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By Jon Bishop

AYER — Resident Patrick Hughes has filed a citizens’ petition that would limit the Planning Board’s terms from five years to three. His is the only citizen’s petition on the upcoming Oct. 27 Special Town Meeting warrant. The remaining articles are proposed by the town.

Through e-mail, Hughes, a former member of the Ayer Conservation Commission, noted “the ease with which the 114 signatures were collected by the many volunteers who gathered them in less than a week.”

According to the article summary he provided, “the five-year terms of office on the Ayer Planning Board are the longest of any elected committee in the town.”

“Frequently, members have left, leaving the posts to be filled by un-elected appointees,” it reads.

The Planning Board “requires exceptional focus and effort over those five years,” which possibly contributes “to exhaustion on the part of its volunteer members.” Members also have to stay abreast of “changes in technology, land use policy, and demographic trends.”

“Further, the aforementioned changes mean that community desires and demographic needs are constantly in flux, requiring new representation to acknowledge that,” the summary reads.

“To that end, this petition’s purpose is to reduce the Ayer Planning Board Terms of elected members from the current five years to three years, in order to ensure a more frequent and more vigorous cycle of renewal, energy, knowledge of best practices and state of the art knowledge to the Board.”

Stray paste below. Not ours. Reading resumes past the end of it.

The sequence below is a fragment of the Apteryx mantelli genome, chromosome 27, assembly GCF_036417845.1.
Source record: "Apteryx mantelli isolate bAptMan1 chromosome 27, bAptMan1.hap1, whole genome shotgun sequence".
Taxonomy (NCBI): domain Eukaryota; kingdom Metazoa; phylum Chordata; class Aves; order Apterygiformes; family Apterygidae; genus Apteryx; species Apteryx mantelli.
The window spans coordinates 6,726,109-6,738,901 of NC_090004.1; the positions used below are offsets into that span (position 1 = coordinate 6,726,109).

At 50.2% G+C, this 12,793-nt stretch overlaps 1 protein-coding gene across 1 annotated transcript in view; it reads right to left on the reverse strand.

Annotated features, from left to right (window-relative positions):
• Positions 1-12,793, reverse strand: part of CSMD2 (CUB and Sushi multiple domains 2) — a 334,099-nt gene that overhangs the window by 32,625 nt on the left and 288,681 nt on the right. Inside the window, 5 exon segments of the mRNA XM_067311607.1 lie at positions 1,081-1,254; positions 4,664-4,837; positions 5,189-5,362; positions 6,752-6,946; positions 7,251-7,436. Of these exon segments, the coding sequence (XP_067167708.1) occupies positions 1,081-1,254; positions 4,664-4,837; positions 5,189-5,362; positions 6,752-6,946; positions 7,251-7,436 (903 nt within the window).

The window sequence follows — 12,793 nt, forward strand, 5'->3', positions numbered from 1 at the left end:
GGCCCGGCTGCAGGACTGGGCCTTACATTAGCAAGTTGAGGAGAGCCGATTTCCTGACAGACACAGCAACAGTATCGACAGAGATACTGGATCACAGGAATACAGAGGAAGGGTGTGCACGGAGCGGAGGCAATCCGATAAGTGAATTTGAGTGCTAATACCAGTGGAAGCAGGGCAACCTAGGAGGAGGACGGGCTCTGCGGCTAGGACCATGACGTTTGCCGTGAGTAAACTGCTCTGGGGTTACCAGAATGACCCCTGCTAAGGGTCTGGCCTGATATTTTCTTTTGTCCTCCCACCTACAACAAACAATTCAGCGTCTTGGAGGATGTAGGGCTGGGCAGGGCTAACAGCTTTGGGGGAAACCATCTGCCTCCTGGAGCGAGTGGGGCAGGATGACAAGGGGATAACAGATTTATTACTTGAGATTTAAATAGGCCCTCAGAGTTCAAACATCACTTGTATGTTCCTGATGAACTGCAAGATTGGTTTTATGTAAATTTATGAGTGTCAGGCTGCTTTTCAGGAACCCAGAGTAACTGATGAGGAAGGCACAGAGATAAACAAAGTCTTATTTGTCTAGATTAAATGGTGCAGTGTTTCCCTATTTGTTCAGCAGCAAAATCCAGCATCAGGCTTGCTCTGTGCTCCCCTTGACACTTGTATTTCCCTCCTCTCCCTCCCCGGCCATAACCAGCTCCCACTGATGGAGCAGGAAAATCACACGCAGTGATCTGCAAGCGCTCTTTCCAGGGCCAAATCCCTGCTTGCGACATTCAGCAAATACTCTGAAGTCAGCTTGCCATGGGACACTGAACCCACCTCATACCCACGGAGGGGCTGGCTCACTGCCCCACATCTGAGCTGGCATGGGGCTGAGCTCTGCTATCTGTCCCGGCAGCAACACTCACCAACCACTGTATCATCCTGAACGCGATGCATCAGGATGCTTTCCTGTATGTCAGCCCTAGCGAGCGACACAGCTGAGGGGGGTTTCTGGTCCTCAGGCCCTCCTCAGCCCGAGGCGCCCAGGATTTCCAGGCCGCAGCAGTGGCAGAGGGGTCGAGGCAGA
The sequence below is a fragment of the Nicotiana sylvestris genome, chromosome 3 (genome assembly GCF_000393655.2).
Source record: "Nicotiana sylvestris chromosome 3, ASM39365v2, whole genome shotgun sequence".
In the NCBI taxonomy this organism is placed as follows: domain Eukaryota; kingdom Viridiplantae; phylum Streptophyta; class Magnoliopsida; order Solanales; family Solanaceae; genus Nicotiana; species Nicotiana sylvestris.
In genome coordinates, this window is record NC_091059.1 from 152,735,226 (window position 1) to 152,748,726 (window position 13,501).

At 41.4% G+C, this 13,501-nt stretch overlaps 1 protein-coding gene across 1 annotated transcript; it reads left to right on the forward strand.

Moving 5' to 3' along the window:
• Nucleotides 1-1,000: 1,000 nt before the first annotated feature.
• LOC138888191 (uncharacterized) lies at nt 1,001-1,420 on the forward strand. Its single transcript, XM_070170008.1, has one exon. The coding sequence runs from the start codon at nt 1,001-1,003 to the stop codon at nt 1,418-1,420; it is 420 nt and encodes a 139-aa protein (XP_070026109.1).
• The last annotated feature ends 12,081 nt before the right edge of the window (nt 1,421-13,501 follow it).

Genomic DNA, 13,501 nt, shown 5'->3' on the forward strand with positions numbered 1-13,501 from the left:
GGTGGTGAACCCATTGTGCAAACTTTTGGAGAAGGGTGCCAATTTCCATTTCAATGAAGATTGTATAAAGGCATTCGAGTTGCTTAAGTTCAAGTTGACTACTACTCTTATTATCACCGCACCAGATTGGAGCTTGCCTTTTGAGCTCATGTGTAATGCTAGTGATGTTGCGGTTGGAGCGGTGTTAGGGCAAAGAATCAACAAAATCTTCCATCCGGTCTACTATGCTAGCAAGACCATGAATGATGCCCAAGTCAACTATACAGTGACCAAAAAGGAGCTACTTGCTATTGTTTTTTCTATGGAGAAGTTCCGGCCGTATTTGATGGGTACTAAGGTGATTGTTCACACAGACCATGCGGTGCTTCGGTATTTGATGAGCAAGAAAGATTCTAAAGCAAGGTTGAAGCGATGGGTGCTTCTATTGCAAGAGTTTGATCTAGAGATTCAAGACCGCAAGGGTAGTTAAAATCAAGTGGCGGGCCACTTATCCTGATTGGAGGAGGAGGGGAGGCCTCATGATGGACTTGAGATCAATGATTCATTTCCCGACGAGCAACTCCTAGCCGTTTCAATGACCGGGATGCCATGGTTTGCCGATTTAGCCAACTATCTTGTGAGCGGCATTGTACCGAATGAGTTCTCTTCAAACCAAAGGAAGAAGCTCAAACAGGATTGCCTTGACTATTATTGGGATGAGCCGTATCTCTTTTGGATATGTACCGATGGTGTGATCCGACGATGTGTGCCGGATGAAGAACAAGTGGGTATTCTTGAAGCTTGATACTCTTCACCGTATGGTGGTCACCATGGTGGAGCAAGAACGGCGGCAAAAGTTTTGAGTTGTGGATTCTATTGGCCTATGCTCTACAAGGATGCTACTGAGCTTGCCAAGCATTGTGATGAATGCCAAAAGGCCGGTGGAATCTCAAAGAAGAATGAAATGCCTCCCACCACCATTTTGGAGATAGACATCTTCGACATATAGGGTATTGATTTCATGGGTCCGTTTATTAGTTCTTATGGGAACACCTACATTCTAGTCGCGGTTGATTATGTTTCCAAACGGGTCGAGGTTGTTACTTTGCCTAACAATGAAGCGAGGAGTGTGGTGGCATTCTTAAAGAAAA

The summary notes that, under Massachusetts general laws, Chapter 40 Section 8C, Town Meeting can establish the Planning Board’s terms.

Hughes did not want to comment further.

For his part, Planning Board member Rick Roper said, “No, I would not be in favor of term limits below 5 years; it takes awhile to become comfortable and proficient in any job.”

In July, Morris Babcock, the then-Chairman of the Planning Board, resigned, citing a lack of budget, something residents eliminated at Town Meeting. Currently, the board consists of five members.

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